In my personal journey and coaching experience, getting your ass kicked is never a good healing strategy, especially within the first year postpartum. With sleep being subpar at best, inconsistent energy levels, and the general stress of life with a baby, you may find your body copes with this impact differently (totally normal during this chapter). This may even leave you feeling discouraged.
In the video above, I'm 4-months postpartum and
these are my very first box jumps!
As I mentioned earlier, I signed up at West London CrossFit at 4-months postpartum. Before I felt comfortable enough to reintroduce that level of impact into my training, I made sure that I took as much time as I need to rehab using
Post-Baby Rehab, and I got assessed by a pelvic floor physiotherapist. I was all good to go.
Now, I’m going full force either. Before going straight into the classes, I worked with one of their coaches, Shoko (her athleticism is inspiring!) for a couple sessions. It was important to see how my body was able to function so I don’t break myself!
Once I entered the general population (hehehehe), I made sure to chat with Lacey (another great coach who has really has my back!), to let her know exactly where I was at. She gives scaled options (and sometimes I scale back even more to make the movements manageable and functional for me.) and she comes by to check on me and cues me when I need it. I have never felt pushed to do anything that’s beyond my capabilities or out of my comfort zone. Doesn’t mean I’m not challenged. Oh, because I am. But I’m also aware of my body’s limitations and where I am in the healing process.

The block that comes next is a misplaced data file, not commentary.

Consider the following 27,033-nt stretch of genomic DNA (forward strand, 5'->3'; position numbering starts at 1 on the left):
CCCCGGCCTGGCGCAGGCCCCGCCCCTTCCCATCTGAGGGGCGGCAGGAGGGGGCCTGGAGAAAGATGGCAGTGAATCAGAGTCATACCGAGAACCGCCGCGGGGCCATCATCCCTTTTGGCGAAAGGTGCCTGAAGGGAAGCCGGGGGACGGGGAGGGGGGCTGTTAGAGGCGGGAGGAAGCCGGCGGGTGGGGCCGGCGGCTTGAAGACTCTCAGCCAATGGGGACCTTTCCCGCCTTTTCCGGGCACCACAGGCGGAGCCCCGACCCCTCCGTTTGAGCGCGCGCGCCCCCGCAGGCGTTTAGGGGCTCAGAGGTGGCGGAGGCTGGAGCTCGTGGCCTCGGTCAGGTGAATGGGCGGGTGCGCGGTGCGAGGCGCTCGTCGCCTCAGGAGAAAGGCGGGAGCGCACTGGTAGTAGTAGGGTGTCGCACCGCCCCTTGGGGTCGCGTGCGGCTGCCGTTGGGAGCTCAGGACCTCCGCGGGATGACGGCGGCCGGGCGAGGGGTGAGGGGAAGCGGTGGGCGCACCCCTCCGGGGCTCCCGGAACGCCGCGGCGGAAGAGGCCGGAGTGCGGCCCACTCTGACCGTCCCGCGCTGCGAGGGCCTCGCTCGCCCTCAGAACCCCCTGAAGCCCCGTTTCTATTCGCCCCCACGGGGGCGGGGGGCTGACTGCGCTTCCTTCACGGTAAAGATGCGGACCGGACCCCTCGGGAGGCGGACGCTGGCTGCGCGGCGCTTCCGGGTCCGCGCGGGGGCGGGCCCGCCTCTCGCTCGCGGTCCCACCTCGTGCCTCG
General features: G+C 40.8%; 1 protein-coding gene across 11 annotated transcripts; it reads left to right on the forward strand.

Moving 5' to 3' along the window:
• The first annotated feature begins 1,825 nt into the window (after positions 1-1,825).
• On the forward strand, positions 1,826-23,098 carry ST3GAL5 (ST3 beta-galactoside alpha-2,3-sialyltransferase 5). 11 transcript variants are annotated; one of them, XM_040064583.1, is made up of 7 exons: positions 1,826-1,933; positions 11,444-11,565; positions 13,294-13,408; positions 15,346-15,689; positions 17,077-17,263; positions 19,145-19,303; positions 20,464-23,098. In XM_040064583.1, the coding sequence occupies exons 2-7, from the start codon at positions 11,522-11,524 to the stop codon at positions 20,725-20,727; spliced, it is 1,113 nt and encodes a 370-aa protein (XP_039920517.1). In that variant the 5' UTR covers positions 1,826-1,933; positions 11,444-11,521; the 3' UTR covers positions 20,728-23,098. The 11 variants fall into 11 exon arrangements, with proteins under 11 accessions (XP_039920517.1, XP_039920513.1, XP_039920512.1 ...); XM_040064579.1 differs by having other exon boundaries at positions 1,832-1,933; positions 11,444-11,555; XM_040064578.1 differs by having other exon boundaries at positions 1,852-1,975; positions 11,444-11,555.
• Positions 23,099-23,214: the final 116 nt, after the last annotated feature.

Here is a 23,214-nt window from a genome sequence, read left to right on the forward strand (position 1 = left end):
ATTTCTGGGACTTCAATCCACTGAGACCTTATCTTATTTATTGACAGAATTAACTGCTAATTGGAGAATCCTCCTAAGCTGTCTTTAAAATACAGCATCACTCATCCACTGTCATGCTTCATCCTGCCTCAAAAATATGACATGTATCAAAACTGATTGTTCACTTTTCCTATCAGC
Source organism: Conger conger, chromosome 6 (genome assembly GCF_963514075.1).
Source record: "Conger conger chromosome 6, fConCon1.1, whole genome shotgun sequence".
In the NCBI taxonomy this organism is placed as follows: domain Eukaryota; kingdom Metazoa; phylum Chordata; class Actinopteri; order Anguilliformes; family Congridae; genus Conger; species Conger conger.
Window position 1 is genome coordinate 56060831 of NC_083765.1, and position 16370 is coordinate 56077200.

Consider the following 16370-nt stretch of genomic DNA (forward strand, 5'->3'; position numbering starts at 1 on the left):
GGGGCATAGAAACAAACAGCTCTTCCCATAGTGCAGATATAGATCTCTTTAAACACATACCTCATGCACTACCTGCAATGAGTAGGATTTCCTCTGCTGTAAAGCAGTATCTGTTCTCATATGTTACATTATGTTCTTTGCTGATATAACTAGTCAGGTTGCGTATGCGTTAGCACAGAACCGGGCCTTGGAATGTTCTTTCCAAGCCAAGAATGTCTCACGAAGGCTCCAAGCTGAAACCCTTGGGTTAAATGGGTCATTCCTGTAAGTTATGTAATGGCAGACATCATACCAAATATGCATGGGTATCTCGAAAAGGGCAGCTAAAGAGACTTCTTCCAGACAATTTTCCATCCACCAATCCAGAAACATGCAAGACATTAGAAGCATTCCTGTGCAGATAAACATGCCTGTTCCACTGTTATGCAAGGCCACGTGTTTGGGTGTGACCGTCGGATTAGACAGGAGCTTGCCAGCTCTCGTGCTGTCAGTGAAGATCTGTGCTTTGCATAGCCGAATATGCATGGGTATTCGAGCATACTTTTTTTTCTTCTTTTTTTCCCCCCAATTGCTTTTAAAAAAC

After having a baby, it’s important to pay attention to what your body is trying to tell you. If something doesn’t feel right, you may need to make adjustments or the program you’re in may not be the right fit (for now).
I am jumping and running with absolute confidence! I may be a little on the slow side, but this is my body today.
You can have that too.
If you’re a new or mom within the first year postpartum and ready to get back into a high impact fitness program or sport, I am relaunching my group postpartum strength and conditioning program of it’s kind here in London, Ont. Date, location and other details to come. Also be sure to keep your eyes and ears open for my upcoming workshops for moms of all ages and stages in their training.
Not local to London Ont, I have you covered. Come on over and check out my Online Coaching.
I look forward to seeing you this Spring,
Terrell